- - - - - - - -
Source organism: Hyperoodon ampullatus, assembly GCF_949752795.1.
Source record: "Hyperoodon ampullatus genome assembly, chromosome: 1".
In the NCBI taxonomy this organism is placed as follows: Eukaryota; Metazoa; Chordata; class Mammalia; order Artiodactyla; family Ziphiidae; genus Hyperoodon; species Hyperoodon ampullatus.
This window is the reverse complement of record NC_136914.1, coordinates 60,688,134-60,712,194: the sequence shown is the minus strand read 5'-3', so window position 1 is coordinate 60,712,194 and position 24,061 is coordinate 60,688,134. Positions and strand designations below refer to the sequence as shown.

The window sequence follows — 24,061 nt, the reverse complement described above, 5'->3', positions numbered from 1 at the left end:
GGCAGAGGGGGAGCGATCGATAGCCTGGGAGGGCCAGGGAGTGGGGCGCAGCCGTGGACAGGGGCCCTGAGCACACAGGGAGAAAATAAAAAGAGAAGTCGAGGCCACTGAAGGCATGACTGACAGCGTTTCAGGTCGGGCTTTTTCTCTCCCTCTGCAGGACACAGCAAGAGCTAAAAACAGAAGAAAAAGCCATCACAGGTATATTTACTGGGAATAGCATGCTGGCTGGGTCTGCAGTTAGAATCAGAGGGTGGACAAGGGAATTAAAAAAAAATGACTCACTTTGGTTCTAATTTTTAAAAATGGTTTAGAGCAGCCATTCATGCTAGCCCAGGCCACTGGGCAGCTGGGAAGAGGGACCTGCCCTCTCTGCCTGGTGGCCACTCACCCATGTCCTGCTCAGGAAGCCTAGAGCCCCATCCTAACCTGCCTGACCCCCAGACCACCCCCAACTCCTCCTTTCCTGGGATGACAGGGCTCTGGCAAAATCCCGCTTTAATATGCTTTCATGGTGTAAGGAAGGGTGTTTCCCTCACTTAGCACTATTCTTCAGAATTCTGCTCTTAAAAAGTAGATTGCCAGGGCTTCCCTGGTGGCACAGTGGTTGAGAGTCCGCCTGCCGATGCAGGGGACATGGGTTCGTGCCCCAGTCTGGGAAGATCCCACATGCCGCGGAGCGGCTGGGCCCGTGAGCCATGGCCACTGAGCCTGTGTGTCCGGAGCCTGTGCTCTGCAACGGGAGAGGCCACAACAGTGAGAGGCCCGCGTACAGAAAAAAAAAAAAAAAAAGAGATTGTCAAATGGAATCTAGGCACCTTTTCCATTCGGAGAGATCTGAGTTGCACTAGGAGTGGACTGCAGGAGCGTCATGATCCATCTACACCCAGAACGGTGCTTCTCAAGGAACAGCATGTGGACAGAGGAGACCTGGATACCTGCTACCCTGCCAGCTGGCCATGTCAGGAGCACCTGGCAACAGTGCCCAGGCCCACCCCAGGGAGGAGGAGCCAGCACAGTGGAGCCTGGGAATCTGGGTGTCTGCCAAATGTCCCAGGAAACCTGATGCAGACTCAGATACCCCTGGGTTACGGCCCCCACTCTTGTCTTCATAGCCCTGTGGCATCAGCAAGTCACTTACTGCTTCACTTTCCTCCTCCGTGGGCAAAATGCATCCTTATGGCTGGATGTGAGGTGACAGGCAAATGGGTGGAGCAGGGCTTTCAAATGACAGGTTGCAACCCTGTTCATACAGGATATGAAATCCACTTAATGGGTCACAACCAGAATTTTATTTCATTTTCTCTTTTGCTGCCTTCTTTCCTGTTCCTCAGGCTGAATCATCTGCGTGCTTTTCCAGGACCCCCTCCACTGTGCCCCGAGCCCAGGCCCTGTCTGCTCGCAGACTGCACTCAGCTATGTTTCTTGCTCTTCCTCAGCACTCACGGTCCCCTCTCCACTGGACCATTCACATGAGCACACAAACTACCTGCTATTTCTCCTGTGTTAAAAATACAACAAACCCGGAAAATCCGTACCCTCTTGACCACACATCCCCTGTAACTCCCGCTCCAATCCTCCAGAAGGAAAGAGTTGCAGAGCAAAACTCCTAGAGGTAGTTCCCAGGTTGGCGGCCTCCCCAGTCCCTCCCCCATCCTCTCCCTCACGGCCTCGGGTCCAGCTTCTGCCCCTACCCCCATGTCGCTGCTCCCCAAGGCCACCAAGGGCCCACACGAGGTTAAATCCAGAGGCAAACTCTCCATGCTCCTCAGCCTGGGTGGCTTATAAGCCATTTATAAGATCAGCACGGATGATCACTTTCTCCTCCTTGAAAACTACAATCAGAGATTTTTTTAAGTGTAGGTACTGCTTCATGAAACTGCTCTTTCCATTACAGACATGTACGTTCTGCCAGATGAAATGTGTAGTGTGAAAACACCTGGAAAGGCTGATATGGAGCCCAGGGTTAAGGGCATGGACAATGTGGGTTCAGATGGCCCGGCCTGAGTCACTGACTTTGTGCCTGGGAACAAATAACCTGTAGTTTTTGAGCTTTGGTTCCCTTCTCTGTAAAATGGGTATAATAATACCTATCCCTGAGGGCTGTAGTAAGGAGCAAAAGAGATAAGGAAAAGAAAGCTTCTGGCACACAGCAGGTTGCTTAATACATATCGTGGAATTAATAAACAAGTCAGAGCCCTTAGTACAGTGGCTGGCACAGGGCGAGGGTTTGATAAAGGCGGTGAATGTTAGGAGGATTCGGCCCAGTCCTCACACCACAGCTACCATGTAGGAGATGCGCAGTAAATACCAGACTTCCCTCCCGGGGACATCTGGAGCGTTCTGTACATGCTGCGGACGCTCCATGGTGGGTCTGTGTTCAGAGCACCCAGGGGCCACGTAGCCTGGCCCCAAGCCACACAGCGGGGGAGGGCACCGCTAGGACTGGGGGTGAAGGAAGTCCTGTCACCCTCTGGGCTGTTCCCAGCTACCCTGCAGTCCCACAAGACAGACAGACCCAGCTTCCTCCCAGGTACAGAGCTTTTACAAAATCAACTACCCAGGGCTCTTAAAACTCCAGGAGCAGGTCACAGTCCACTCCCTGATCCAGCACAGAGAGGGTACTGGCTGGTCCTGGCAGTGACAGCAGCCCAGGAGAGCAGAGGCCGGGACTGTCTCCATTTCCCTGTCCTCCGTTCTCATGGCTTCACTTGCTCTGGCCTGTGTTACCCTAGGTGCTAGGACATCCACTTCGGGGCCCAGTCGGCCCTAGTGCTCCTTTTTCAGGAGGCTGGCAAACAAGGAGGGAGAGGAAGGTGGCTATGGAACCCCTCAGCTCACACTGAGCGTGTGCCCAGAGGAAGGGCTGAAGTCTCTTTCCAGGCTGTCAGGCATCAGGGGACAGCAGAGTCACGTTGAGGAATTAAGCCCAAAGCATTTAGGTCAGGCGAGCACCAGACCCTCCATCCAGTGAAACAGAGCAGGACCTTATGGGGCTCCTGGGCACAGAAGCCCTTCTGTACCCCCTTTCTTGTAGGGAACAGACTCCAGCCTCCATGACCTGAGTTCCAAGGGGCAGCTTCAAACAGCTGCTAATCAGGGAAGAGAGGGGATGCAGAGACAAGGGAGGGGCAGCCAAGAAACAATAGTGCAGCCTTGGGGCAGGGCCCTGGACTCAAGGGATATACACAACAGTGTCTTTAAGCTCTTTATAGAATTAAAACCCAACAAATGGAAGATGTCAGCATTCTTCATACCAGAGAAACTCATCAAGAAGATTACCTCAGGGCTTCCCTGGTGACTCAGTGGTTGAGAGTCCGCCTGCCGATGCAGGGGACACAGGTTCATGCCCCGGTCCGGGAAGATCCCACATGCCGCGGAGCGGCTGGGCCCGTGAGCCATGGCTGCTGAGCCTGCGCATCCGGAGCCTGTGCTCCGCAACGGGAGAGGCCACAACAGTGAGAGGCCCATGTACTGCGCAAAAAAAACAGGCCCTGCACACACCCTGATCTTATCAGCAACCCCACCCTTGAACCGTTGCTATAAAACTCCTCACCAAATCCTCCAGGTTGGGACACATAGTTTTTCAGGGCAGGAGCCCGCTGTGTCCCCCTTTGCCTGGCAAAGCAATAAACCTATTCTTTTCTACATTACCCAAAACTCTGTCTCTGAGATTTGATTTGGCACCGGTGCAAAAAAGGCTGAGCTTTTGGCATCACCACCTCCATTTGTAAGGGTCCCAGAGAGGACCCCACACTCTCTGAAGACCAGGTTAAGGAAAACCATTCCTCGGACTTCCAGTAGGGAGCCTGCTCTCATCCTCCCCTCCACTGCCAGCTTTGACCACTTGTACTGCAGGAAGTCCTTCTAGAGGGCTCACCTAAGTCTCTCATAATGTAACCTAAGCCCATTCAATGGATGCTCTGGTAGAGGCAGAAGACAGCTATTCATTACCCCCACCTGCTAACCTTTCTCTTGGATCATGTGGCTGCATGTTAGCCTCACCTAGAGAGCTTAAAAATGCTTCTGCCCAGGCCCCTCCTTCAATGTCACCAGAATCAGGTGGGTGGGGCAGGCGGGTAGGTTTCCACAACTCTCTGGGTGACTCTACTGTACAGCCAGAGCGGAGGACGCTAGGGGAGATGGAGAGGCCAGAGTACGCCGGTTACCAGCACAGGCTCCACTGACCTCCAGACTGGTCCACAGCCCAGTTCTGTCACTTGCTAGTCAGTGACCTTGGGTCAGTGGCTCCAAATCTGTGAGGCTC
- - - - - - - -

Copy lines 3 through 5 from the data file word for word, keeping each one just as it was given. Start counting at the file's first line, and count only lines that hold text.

In the NCBI taxonomy this organism is placed as follows: Eukaryota; Metazoa; Chordata; class Mammalia; order Artiodactyla; family Ziphiidae; genus Hyperoodon; species Hyperoodon ampullatus.
This window is the reverse complement of record NC_136914.1, coordinates 60,688,134-60,712,194: the sequence shown is the minus strand read 5'-3', so window position 1 is coordinate 60,712,194 and position 24,061 is coordinate 60,688,134. Positions and strand designations below refer to the sequence as shown.

The window sequence follows — 24,061 nt, the reverse complement described above, 5'->3', positions numbered from 1 at the left end: